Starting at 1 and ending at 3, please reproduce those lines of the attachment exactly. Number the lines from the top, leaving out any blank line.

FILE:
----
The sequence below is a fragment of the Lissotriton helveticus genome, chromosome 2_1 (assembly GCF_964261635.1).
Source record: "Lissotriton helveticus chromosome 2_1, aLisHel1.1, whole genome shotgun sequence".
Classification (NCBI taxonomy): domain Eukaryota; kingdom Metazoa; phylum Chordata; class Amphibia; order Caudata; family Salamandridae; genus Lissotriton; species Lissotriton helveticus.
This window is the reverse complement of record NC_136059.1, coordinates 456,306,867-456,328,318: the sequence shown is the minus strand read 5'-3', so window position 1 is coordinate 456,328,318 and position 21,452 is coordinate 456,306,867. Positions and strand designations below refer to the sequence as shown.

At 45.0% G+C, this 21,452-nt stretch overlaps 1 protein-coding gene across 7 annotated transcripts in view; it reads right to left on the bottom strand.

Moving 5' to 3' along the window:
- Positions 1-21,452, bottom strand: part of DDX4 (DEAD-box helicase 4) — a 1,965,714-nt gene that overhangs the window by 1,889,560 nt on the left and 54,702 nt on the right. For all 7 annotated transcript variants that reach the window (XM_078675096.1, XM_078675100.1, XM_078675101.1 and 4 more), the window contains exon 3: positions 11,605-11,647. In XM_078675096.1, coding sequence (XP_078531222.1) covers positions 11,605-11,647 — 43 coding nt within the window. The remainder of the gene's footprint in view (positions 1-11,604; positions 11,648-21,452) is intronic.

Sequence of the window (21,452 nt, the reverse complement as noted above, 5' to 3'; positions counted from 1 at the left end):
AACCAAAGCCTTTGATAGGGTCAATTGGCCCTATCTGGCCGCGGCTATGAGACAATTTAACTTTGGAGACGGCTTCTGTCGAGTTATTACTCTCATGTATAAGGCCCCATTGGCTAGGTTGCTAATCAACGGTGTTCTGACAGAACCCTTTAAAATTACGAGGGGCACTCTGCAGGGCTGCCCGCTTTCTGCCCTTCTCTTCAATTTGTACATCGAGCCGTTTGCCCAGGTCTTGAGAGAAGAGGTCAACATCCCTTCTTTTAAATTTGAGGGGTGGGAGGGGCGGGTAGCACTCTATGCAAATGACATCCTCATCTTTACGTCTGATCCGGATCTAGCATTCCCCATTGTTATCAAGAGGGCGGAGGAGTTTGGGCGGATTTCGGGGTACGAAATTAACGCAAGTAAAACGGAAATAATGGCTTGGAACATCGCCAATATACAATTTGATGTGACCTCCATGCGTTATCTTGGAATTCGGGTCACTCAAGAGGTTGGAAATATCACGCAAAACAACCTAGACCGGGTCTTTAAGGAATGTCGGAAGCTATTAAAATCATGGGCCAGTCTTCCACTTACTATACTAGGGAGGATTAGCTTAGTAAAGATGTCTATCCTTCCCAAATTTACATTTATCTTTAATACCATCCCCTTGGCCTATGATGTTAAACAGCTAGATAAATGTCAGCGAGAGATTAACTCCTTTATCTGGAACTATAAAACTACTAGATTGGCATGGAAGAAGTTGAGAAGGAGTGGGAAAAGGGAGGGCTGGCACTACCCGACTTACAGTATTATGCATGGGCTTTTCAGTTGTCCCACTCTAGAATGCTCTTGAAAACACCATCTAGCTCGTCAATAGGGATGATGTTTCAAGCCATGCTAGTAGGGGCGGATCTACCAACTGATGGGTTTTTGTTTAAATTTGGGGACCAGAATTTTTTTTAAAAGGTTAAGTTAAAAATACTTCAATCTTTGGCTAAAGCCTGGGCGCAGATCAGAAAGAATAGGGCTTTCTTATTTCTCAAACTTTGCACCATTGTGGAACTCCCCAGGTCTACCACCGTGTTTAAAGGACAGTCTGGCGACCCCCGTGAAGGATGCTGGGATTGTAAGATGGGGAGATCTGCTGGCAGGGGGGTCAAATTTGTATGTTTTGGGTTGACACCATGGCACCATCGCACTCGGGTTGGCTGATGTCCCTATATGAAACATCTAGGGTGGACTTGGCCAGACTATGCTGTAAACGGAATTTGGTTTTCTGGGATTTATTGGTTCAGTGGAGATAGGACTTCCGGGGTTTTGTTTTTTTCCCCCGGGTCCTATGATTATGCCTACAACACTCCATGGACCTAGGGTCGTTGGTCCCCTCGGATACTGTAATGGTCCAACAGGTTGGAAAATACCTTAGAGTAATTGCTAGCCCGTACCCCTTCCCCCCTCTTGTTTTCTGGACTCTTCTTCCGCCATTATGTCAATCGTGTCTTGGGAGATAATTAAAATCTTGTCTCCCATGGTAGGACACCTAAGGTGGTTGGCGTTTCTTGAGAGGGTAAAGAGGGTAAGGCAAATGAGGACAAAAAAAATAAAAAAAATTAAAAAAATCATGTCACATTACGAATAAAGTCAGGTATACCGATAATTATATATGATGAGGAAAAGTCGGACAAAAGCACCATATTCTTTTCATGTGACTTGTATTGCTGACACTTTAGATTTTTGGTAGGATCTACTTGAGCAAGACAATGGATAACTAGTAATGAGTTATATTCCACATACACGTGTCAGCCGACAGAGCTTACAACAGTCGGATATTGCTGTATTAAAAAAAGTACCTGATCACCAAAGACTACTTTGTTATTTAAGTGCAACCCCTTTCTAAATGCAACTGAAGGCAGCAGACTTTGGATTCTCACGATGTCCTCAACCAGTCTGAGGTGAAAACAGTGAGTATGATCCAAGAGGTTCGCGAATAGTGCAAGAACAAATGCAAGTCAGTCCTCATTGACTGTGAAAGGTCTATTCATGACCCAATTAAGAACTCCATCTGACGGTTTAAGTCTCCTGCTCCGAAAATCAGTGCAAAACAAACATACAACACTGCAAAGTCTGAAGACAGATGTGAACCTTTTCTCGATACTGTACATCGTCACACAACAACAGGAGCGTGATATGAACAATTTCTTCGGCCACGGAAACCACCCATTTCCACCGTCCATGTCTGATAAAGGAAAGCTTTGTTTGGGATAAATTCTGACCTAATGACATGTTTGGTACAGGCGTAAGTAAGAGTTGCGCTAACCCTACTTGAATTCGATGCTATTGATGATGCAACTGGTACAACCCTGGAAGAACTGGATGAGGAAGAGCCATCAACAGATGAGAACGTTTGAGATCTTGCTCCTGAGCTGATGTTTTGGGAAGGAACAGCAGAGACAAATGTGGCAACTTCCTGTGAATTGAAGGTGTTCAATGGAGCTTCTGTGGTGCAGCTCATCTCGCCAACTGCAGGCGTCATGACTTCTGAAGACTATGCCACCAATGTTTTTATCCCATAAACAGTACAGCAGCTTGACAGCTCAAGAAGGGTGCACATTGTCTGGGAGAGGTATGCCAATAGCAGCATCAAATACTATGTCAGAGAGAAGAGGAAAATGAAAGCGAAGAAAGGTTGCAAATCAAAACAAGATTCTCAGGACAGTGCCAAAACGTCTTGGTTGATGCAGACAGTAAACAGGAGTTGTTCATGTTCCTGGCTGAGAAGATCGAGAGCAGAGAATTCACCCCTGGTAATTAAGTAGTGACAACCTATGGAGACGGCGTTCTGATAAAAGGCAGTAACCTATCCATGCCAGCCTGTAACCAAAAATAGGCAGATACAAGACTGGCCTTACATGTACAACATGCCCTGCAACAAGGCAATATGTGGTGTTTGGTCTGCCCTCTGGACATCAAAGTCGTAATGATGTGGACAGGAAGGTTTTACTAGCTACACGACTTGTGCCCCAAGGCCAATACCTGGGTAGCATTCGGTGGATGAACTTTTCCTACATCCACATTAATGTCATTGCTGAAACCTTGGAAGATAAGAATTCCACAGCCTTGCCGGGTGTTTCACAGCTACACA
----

The sequence below is a fragment of the Lissotriton helveticus genome, chromosome 2_1 (assembly GCF_964261635.1).
Source record: "Lissotriton helveticus chromosome 2_1, aLisHel1.1, whole genome shotgun sequence".
Classification (NCBI taxonomy): domain Eukaryota; kingdom Metazoa; phylum Chordata; class Amphibia; order Caudata; family Salamandridae; genus Lissotriton; species Lissotriton helveticus.